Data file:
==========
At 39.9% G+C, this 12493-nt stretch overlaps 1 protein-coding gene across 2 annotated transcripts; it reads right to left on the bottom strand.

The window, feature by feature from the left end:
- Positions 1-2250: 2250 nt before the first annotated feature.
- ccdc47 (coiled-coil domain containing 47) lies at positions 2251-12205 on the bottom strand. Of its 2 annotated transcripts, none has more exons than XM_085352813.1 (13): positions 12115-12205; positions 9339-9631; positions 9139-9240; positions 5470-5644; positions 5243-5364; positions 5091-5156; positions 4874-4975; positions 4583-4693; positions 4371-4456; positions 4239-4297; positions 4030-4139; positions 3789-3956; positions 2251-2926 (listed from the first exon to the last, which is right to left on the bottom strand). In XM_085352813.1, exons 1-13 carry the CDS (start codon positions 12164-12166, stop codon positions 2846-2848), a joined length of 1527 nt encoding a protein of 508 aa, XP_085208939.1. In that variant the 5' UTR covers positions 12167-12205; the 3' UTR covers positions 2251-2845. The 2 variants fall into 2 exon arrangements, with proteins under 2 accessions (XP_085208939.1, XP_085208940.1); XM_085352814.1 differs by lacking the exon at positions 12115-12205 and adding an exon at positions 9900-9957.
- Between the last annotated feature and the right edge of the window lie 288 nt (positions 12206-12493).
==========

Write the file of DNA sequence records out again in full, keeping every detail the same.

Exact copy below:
At 39.9% G+C, this 12493-nt stretch overlaps 1 protein-coding gene across 2 annotated transcripts; it reads right to left on the bottom strand.

The window, feature by feature from the left end:
- Positions 1-2250: 2250 nt before the first annotated feature.
- ccdc47 (coiled-coil domain containing 47) lies at positions 2251-12205 on the bottom strand. Of its 2 annotated transcripts, none has more exons than XM_085352813.1 (13): positions 12115-12205; positions 9339-9631; positions 9139-9240; positions 5470-5644; positions 5243-5364; positions 5091-5156; positions 4874-4975; positions 4583-4693; positions 4371-4456; positions 4239-4297; positions 4030-4139; positions 3789-3956; positions 2251-2926 (listed from the first exon to the last, which is right to left on the bottom strand). In XM_085352813.1, exons 1-13 carry the CDS (start codon positions 12164-12166, stop codon positions 2846-2848), a joined length of 1527 nt encoding a protein of 508 aa, XP_085208939.1. In that variant the 5' UTR covers positions 12167-12205; the 3' UTR covers positions 2251-2845. The 2 variants fall into 2 exon arrangements, with proteins under 2 accessions (XP_085208939.1, XP_085208940.1); XM_085352814.1 differs by lacking the exon at positions 12115-12205 and adding an exon at positions 9900-9957.
- Between the last annotated feature and the right edge of the window lie 288 nt (positions 12206-12493).